In the exorbitantly priced landscape of prescription drugs, there is at least one low-cost oasis: Wal*Mart. Though some find reason to criticize the discount store, few would disapprove of the dozens of prescription medications Wal*Mart offers for an unbeatable $4 for a 30-day supply. Cost-sensitive consumers can purchase everything from blood thinners to antidepressants to antibiotics at this price, while a 90-day supply is only $10 (and this price includes shipping to your doorstep). A handful of drugs that cannot be sold at $4 per month sell for a still-modest $9. For the 300 or so drugs on Wal*Mart’s list, this means there is no longer a need for $10 co-pays or snowy treks to the pharmacy in 15 degree weather. That’s right: the Wal*Mart total price is less than most insurance company co-pays. Finally, a major industry player seems to have put effective downward pressure on prescription drug prices. Continue reading →
Questionable baldness remedies have been peddled since the beginning of medicine. According to Pliny (23-79 A.D.), ashes of seahorse could cure baldness. Almost 2000 years later, the British Medical Association warned the public of the increasing “number of preparations put forward for the cure of baldness,” particularly those which “are not applied locally but taken internally.” The purported active ingredient? “[H]aemoglobin.” (see Secret Remedies (1909), page 114).
While the medicinal use of a seahorse or dried blood matter may sound fanciful to modern ears, one has to wonder whether today’s public is any less credulous: Worldwide, consumers have spent over $400 million per year on a modern baldness remedy known by the trade name Propecia (finasteride). Has science finally triumphed over a medical condition that has persisted through millennia? Today’s consumers might rationally believe that its has, given that Propecia is FDA-approved for the treatment of alopecia (baldness). FDA-approved remedies must, according to federal law (21 U.S.C. § 355(d)), prove their efficacy in well-controlled, clinical investigations.
Yet one need only walk through a crowded street to see that, if a baldness cure has truly arrived, a surprising number of people have not availed themselves of it. Is Propecia, then, not effective? Let us take a look at the official data. Continue reading →
Due to the string of December holidays and some traveling by the round-up author, this post belatedly summarizes tweets from the end of 2012 to the beginning days of the new year. The round-up will resume a regular schedule following the conclusion of this week. Read below for this (extended) round-up:
Frank Pasquale (@FrankPasquale)posted an article about China’s growing obesity problem, one that shocks those who remember the Great Famine of 1958-61 and which is still largely minimized by government officials. The total number of obese individuals in China has risen from 25% in 2002 to 38.5% in 2010, according to the World Health Organization. (1/1)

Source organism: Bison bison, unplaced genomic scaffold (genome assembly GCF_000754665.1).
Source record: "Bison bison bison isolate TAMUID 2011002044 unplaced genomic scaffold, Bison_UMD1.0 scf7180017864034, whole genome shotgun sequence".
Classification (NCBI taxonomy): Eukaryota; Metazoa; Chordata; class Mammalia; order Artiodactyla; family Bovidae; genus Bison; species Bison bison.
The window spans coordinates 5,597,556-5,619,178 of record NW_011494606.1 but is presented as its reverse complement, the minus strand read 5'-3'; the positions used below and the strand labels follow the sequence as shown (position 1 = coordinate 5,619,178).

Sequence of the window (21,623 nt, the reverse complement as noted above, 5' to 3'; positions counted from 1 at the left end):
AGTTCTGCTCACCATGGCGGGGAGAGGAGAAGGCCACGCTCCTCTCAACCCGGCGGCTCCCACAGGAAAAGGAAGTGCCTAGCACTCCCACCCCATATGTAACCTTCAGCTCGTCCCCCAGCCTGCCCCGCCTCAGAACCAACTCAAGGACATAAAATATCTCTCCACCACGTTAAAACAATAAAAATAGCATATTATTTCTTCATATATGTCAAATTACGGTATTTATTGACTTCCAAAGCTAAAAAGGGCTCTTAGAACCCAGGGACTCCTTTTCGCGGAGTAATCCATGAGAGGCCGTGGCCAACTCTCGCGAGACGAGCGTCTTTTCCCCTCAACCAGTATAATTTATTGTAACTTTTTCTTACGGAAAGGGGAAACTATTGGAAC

Frank Pasquale (@FrankPasquale) also tweeted this blog post on the possibilities of cyborgs, a potential reality that a recent BBC article notes may not be too distant. Such an invention could potentially result in direct mental control of machines, augmented intelligence, augmented learning, and mood modification, among other benefits, postulates the article author. (1/1)
Frank Pasquale (@FrankPasquale) additionally posted a piece addressing the idea of love between humans and robots. (1/3)
Alex Smith (@AlexSmithMD) announced the release of PREPARE, an online advanced care planning tool meant for individuals to foster communication skills and prepare for decision-making rather than make premature plans. The project in part is meant to help empower individuals rather than have them tied to the medical establishment. (1/4)
Dan Vorhaus (@genomicslawyer) included a blog post on crowd-funding personalized bioscience, particularly summarizing companies aiming to contribute outside the genetics realm. This includes sequencing the gut microbiome and noting biomarker concentrations through the blood. (1/7)
Michelle Meyer (@MichelleNMeyer)posted an article decrying the paternalistic attitudes surrounding the release of genetic information to patients. Not only does this article claim that “People are smarter & more resilient [re #genetic info] than ethic debates give them credit for”, as Meyer references from the article, but it also recognizes that the complexities of the genome do not make it less necessary for doctors to figure out how to discuss it with the public. (1/7)
Michelle Meyer (@MichelleNMeyer)also posted about the Supreme Court’s decision regarding a case on government funding of embryonic stem cell research. SCOTUS declined to hear an appeal to stop the research, which opponents claimed was in violation of the 1996 Dickey-Wicker law. (1/7)
Daniel Goldberg (@prof_goldberg) posted about a recent study on the influence of body weight and gender on courtroom judgments. The Yale Rudd Center for Food Policy and Obesity found that only an obese female was punished when in consideration along with a lean male, an obese male, and a lean female. Goldberg notes in his tweet that the results are “unreal but sadly [unsurprising]“. (1/8)
Alex Smith (@AlexSmithMD) retweeted an article lamenting the continued fall of fellowship trained geriatricians, which noted that the decrease in numbers is surprising considering that a boost from the Affordable Care Act raises a geriatrician’s annual salary by 12 percent through 2015. (1/9)